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Sunday, July 1, 2012

Bad company

In a race to the bottom to see which state can have the sleaziest corporate laws, Delaware has always been the leader. It's where the wealth creators go when the Caymans are too far away. But now Oregon's been listed close behind Delaware in the bottom 4, along with Nevada and Wyoming. Kate Brown, say it ain't so!

Comments (8)

Hey. Our companies are people, too, my friend.

Good people.

I'll believe that corporations are people the day that Texas executes one of them.

Oh, they do. It's called administrative dissolution. Brown rolls out the gurney every weekday.

As I've commented before:

"Anyone may arrange his affairs so that his taxes shall be as low as possible; he is not bound to choose that pattern which best pays the treasury. There is not even a patriotic duty to increase one's taxes. Over and over again the Courts have said that there is nothing sinister in so arranging affairs as to keep taxes as low as possible. Everyone does it, rich and poor alike and all do right, for nobody owes any public duty to pay more than the law demands."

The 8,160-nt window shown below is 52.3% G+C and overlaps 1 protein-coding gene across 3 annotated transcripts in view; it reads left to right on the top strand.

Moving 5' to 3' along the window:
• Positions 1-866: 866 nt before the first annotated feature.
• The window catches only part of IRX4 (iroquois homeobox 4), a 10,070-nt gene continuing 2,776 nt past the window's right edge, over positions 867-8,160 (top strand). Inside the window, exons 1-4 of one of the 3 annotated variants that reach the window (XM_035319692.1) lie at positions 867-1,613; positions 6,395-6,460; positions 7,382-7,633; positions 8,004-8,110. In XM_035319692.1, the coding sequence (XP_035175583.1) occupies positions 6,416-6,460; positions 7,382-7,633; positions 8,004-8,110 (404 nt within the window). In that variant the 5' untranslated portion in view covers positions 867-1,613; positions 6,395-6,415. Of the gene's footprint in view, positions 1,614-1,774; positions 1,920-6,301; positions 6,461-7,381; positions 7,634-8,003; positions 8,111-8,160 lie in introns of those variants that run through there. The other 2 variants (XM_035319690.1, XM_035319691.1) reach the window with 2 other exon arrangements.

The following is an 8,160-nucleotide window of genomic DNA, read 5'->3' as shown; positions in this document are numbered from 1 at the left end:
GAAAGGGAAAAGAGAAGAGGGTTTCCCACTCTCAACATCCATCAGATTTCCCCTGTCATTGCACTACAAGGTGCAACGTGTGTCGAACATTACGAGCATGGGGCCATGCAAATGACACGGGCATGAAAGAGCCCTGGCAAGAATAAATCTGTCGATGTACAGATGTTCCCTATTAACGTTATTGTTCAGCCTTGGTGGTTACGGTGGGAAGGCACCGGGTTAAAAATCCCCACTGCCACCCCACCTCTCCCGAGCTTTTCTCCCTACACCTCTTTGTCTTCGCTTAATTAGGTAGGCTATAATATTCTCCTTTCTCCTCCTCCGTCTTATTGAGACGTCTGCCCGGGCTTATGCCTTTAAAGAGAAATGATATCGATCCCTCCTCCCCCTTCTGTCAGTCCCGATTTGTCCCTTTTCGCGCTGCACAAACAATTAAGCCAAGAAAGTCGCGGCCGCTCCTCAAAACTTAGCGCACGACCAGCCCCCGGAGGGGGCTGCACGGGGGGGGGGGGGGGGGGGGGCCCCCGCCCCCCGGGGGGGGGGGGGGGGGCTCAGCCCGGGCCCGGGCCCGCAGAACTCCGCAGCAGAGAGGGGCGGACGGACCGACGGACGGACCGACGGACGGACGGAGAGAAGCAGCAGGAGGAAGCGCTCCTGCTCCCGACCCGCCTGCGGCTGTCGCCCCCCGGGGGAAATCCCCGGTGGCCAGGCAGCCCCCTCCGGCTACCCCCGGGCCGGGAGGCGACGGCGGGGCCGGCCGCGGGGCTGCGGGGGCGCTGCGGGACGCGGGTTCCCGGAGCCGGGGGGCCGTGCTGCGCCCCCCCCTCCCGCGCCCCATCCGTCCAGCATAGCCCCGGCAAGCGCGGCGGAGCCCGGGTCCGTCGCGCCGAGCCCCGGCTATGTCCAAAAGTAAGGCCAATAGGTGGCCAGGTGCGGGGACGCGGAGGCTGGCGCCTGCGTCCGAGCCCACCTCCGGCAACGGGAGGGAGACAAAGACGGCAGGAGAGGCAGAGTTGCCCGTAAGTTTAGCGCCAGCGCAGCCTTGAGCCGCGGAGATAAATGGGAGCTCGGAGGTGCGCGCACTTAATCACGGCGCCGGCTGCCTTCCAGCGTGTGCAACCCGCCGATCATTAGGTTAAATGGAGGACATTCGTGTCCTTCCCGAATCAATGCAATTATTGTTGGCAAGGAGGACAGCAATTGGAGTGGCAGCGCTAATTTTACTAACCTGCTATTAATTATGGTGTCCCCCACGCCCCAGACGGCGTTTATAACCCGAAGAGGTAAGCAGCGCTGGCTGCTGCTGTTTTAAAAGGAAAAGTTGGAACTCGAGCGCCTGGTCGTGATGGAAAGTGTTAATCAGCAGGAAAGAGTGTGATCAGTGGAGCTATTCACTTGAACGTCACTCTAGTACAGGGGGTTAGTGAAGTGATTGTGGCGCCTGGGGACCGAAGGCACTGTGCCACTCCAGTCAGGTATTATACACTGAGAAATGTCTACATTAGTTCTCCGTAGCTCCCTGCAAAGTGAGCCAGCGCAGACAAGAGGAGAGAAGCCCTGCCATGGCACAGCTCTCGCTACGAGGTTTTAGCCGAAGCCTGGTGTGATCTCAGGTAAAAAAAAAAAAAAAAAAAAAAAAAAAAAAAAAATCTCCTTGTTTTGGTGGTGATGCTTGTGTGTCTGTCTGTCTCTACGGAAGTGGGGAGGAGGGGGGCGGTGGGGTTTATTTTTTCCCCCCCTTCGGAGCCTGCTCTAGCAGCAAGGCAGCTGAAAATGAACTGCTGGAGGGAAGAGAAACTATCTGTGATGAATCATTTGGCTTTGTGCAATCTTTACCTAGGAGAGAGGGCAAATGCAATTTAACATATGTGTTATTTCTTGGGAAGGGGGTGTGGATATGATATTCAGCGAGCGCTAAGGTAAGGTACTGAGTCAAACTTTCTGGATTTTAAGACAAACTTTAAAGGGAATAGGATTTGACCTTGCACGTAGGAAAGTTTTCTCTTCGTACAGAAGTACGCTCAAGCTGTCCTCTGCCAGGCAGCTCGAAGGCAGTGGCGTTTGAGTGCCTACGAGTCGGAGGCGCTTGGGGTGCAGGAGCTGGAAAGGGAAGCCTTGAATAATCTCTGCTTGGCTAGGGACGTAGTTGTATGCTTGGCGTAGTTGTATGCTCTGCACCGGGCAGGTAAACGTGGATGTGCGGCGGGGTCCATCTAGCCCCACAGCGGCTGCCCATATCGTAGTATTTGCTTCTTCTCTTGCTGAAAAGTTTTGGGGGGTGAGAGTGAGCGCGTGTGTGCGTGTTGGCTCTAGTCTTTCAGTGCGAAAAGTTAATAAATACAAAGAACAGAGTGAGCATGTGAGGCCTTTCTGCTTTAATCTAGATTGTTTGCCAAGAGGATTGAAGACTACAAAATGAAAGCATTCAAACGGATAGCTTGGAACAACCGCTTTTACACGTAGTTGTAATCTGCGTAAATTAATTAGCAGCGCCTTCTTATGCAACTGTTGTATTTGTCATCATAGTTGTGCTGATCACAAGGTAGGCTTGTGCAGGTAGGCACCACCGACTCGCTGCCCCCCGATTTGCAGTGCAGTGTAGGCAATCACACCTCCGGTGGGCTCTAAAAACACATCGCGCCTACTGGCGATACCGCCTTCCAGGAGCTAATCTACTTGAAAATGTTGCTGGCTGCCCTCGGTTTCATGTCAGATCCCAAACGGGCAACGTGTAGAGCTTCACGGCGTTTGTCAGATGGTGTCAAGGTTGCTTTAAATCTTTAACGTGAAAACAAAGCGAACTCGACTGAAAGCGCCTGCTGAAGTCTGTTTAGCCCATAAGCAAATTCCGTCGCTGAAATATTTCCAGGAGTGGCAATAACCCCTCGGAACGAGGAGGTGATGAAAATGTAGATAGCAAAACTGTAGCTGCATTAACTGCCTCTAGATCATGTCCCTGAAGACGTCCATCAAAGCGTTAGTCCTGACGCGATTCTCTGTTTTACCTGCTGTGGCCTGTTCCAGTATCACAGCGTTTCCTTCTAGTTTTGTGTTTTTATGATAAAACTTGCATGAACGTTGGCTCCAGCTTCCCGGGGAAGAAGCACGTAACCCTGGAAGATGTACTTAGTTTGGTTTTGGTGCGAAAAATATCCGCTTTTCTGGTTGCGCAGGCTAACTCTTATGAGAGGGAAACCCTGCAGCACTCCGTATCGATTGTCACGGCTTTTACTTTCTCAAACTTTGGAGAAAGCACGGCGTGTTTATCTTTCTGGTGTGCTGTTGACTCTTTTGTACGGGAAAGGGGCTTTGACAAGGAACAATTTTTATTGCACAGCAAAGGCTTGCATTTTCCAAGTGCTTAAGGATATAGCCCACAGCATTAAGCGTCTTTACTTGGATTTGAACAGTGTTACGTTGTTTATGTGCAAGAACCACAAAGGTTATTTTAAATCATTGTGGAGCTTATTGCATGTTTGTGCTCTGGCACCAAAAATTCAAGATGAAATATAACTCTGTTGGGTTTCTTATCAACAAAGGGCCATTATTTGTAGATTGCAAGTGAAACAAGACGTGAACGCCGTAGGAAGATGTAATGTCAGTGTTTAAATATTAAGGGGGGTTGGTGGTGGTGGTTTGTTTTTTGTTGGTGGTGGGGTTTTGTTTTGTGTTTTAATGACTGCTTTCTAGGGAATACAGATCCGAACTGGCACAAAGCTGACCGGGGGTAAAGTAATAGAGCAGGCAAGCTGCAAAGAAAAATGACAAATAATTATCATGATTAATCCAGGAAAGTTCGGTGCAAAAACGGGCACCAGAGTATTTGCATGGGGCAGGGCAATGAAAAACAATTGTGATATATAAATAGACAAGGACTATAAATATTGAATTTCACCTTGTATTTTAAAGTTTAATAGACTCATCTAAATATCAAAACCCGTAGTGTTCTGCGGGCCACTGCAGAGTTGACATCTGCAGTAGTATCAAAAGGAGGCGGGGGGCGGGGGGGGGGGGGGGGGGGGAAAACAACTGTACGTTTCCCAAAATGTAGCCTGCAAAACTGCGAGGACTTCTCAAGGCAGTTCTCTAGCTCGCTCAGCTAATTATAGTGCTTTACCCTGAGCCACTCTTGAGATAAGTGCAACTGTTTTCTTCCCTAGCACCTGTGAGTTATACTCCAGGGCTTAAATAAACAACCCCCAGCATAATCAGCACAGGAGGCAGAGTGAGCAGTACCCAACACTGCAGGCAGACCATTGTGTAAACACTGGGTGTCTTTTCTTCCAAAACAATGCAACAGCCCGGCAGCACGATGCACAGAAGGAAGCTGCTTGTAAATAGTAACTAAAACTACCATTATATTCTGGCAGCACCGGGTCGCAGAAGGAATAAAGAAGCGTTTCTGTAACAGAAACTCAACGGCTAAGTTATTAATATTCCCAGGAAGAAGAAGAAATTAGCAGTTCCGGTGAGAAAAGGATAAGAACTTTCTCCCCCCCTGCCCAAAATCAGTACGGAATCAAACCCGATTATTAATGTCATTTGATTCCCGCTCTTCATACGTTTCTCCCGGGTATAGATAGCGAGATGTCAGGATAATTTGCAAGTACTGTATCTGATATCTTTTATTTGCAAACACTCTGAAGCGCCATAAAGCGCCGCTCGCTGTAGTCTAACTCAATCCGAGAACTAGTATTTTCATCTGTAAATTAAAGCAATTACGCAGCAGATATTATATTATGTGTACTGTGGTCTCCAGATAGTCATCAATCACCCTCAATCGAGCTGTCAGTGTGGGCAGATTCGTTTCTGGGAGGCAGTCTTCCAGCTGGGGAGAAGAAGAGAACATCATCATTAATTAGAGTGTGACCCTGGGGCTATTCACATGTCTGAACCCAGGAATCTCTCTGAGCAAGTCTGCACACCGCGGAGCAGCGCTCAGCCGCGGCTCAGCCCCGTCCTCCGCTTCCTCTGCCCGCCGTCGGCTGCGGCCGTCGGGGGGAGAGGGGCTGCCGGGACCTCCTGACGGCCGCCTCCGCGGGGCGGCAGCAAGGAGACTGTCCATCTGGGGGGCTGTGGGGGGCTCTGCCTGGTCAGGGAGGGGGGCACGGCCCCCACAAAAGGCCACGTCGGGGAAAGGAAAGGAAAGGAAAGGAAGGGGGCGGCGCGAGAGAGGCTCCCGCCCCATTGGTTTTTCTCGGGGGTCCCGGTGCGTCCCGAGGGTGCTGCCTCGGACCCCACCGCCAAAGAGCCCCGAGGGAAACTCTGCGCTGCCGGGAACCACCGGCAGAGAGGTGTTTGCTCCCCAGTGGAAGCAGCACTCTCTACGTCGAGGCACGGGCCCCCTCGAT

Judge Learned Hand (1872-1961), Judge, U. S. Court of Appeals
Gregory v. Helvering 69 F.2d 809, 810 (2d Cir. 1934), aff'd, 293 U.S. 465, 55 S.Ct. 266, 79 L.Ed. 596 (1935)

That's wonderful, but the point is that the tax avoidance here is state-sponsored.

Anyone who's ever tried to find out the owner of an Oregon company is in for a lot of hard work, most times, leading to a dead end. The Sec. Of State Corporation Division does NO checking on the registration information that companies send in. It's all done on the honor system. All members of a LLC are supposed to be listed (and published), but in many cases, only an agent is named. Likewise, the principal place of business is typically an office that has no relation to the business itself. Names change and companies own or manage other companies...

If someone wants their ownership kept private it's easy to duck the system and create a maze of names th at are hard to disentangle. I once had to go to the county records office to see who we're the actual owners of a property by looking for the names on the recorded mortgage. This too, may have been deceiving since many people make deals outside their mortgage terms. Would that everyone was honest and deserving of the honor system, or perhaps Oregon can spot check random registrations and enforce its own rules.

I bet Judge Learned Hand had some other interesting legal views back in his day that no longer apply to the 21st century.

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